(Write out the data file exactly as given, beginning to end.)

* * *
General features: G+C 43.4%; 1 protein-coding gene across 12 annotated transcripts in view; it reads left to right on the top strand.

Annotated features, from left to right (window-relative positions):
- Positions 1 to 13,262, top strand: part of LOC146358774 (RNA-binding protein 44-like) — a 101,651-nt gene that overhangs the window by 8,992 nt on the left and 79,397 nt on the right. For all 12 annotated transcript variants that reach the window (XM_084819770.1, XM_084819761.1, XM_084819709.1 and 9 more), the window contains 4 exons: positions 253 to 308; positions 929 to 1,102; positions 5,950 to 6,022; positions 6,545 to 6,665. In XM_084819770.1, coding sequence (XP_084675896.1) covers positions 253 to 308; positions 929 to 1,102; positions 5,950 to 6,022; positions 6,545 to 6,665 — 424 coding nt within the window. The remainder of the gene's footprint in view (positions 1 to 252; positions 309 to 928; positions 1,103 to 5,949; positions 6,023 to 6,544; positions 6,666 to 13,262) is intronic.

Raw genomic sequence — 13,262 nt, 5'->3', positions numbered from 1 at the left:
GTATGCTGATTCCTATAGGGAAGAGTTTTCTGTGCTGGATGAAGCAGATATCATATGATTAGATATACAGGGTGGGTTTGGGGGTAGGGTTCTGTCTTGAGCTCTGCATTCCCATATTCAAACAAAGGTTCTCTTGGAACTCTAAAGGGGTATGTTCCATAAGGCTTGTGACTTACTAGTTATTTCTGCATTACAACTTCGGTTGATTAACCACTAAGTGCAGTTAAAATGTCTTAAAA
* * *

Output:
General features: G+C 43.4%; 1 protein-coding gene across 12 annotated transcripts in view; it reads left to right on the top strand.

Annotated features, from left to right (window-relative positions):
- Positions 1 to 13,262, top strand: part of LOC146358774 (RNA-binding protein 44-like) — a 101,651-nt gene that overhangs the window by 8,992 nt on the left and 79,397 nt on the right. For all 12 annotated transcript variants that reach the window (XM_084819770.1, XM_084819761.1, XM_084819709.1 and 9 more), the window contains 4 exons: positions 253 to 308; positions 929 to 1,102; positions 5,950 to 6,022; positions 6,545 to 6,665. In XM_084819770.1, coding sequence (XP_084675896.1) covers positions 253 to 308; positions 929 to 1,102; positions 5,950 to 6,022; positions 6,545 to 6,665 — 424 coding nt within the window. The remainder of the gene's footprint in view (positions 1 to 252; positions 309 to 928; positions 1,103 to 5,949; positions 6,023 to 6,544; positions 6,666 to 13,262) is intronic.

Raw genomic sequence — 13,262 nt, 5'->3', positions numbered from 1 at the left:
GTATGCTGATTCCTATAGGGAAGAGTTTTCTGTGCTGGATGAAGCAGATATCATATGATTAGATATACAGGGTGGGTTTGGGGGTAGGGTTCTGTCTTGAGCTCTGCATTCCCATATTCAAACAAAGGTTCTCTTGGAACTCTAAAGGGGTATGTTCCATAAGGCTTGTGACTTACTAGTTATTTCTGCATTACAACTTCGGTTGATTAACCACTAAGTGCAGTTAAAATGTCTTAAAA